Libraries or Librarians (Redux)

Awhile back, I was sitting with a group of library directors discussing strategies for dealing with the difficult budget situations that we all find ourselves in this year.  I was struck with how focused the rest of the folks in the room were on protecting the collections budget at all costs.   It is emotional for them in a way that it isn't for me.

I certainly don't mean to suggest that I'm not worried about the impact of the cuts that we're going to make this year -- it's going to be substantial and it is going to have a serious impact on the community that I serve.    But I am much more focused on the variety of services that we provide and making sure that we meet our commitment to getting people to the information that they need while helping them make appropriate and efficient use of it.  This'll mean making greater use of ILL and being cleverer about taking advantage of the rapidly increasing amount of information that is freely available.  I see no reason to shed tears over that.

But then, for me, the focus has always been on what librarians do, not what the library is.

In a way, the Ithaka report that is getting some attention in the blogosphere the last week or so makes the same point.    The report points to a dramatic drop in the perception of faculty of the library's role as portal or gatekeeper between  2003 and 2006.      In his comments on the report, Steven Bell asks, "But why are we only considering the role of the academic library as gateway, archive and buyer?"    The answer seems pretty obvious to me -- it's because too many academic librarians are so focused on "the library" that they can't clear their thinking to see how our skills as information managers are becoming increasingly vital in helping people sort through this maddeningly complex information world in which we now live.  As I've been saying for years the library is becoming less relevant, and no amount of hand-wringing over what we can do to get people to use the library more is going to change that.  But librarians are more relevant than ever, if only we can disengage ourselves from privileging our buildings and collections the way that we do and utilizing our individual skills in more effective and relevant ways.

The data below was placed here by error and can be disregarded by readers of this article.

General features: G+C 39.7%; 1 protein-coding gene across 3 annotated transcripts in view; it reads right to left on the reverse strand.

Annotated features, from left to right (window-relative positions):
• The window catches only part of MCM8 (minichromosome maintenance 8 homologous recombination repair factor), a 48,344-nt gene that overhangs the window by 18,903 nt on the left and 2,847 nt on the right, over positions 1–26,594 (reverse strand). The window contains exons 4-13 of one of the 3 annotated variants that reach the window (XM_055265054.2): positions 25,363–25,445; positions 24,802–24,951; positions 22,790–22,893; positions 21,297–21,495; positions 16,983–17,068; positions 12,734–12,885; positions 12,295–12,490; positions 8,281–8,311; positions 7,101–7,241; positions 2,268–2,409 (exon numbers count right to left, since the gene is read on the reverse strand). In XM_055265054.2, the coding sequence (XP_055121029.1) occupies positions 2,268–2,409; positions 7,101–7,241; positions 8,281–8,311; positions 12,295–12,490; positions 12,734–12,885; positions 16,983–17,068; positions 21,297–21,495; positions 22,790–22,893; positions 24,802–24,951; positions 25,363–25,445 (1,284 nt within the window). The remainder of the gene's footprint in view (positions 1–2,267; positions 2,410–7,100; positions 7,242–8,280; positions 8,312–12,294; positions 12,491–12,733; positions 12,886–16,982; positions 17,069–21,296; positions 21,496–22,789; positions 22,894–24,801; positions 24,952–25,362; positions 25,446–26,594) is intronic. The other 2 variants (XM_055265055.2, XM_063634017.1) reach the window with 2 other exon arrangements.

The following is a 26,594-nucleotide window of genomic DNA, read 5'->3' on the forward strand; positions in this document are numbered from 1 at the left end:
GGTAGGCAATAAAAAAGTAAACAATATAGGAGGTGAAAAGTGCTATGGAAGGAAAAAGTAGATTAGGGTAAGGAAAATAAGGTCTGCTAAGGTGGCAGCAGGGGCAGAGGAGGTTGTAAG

My institution was recently awarded a CTSA grant.   This is an essential program for any institution that expects to be in the top tier of biomedical research in the future.  As our Dean of Medicine expressed it, it clearly divides the biomedical research world into haves and have-nots.   There is no more critical grant program for us right now.  When the award was announced, a couple of our librarians went to talk to the PI to see what we can do to help.  They didn't spend a lot time talking about the size of our collections.  They talked about what we can do to help with the training of junior faculty, with efficiently connecting researchers to the latest sources of information, about helping to develop a robust, integrated informatics infrastructure.  The PI did a presentation to the Deans council last week providing a full overview of the program and three times highlighted the fact that the libraries are involved, mentioning the librarians by name.

Yesterday I had a meeting with the Associate Provost for Undergraduate Programs and  one of the senior faculty in our sociology department who works extensively with studying homeless populations.  I'm interested in expanding some of our community engagement activities and seeing how we can get undergraduates more involved.  By the time we finished the meeting we had the outlines of a couple of projects, one of which would involve getting some of the students from his medical sociology class looking at our GoLocal installation to help assess whether we are identifying the right resources and describing them in the ways that are most effective in connecting the homeless with the services that they need.

I could go on.  The key here is that these are activities that are very high priority for my institution and what I am continually looking for are opportunities for us to apply our skills to help move those priorities forward.  I've been saying it for so long now, it sounds trite to me, but our job is NOT to build a better library.

A number of years ago, at the Charleston Conference, I was having a conversation with a few very smart, very seasoned librarians.  They were fussing about the future and worrying about what it would mean for them in a world where open access really does become predominant and traditional collection development is increasingly irrelevant.   Their outlook was pretty bleak because, as one of them said, "Building collections is what librarians are all about!"